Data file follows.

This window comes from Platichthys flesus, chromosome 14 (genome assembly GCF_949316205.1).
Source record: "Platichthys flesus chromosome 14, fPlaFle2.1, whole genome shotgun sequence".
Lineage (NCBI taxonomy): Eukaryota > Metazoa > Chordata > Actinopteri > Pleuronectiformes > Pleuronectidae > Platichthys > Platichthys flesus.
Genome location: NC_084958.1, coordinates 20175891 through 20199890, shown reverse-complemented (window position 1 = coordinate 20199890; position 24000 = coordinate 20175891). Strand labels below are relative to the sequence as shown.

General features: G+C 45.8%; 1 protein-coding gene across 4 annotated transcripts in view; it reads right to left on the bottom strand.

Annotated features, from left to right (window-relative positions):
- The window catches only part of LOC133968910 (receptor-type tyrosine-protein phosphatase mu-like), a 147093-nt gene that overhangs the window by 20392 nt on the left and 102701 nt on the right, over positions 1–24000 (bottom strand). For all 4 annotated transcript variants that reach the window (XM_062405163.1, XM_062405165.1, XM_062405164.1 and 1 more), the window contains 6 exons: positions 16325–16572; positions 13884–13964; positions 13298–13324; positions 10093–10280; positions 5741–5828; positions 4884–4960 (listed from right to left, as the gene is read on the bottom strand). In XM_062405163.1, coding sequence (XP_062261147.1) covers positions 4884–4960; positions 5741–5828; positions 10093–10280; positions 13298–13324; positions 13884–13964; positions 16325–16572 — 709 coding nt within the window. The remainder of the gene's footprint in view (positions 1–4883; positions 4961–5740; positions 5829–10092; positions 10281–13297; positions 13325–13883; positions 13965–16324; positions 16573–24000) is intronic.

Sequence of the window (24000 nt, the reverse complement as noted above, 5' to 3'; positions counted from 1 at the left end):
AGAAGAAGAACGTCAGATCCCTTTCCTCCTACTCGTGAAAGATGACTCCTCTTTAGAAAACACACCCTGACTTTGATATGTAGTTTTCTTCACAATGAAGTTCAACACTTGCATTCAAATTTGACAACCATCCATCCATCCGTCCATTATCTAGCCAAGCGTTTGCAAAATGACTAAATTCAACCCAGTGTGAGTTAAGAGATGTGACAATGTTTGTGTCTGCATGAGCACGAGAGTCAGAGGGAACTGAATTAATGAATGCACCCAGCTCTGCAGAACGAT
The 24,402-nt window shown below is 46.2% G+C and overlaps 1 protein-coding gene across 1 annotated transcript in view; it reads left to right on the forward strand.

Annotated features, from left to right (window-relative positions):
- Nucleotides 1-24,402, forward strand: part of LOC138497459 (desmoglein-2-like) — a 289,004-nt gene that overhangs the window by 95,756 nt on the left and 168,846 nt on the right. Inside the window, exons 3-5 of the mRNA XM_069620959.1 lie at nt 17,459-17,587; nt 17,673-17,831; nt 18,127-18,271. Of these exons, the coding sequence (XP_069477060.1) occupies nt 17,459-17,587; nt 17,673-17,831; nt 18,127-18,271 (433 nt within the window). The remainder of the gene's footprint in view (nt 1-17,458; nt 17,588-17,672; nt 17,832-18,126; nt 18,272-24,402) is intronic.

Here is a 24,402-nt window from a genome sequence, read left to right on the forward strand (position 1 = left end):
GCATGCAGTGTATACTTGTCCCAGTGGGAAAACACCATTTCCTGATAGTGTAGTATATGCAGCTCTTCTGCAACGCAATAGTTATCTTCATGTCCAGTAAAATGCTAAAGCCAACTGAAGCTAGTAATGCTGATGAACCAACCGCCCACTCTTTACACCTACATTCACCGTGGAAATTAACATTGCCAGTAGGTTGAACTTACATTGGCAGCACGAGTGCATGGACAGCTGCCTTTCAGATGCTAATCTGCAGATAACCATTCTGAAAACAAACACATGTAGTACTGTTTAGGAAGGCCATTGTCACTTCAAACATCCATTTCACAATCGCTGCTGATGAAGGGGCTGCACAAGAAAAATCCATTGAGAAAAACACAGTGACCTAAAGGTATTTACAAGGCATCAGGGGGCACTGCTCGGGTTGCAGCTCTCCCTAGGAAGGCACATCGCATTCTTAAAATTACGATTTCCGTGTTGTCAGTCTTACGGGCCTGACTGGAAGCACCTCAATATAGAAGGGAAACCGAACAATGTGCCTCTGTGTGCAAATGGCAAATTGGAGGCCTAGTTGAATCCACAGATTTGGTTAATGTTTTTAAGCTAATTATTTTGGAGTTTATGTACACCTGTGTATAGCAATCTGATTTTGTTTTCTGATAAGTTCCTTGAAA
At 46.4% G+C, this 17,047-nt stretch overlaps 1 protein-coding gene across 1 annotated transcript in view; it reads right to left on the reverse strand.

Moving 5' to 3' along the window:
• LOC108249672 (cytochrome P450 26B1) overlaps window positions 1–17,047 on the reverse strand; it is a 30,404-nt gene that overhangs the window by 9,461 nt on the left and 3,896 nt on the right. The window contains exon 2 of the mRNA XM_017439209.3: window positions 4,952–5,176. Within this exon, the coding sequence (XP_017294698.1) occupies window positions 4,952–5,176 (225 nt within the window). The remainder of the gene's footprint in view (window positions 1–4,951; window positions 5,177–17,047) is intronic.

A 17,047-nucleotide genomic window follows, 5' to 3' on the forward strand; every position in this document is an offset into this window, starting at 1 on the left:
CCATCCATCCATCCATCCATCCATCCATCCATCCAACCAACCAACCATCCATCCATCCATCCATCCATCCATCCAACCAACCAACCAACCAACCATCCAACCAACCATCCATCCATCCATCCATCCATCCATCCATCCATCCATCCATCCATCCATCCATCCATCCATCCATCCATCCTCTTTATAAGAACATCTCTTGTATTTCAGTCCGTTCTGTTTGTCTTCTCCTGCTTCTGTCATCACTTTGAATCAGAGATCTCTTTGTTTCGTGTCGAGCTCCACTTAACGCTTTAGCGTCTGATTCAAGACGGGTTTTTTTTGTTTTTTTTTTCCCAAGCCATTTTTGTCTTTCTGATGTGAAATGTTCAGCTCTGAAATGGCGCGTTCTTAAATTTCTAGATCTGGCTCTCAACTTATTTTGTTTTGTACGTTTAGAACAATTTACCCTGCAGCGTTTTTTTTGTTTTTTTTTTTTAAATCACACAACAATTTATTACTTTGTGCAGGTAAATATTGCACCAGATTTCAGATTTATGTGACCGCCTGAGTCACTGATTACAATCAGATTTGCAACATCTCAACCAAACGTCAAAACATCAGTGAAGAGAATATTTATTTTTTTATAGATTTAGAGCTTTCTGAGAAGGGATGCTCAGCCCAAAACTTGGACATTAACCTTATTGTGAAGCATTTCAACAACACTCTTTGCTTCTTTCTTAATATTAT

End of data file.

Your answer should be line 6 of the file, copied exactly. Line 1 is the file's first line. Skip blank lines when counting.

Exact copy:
Annotated features, from left to right (window-relative positions):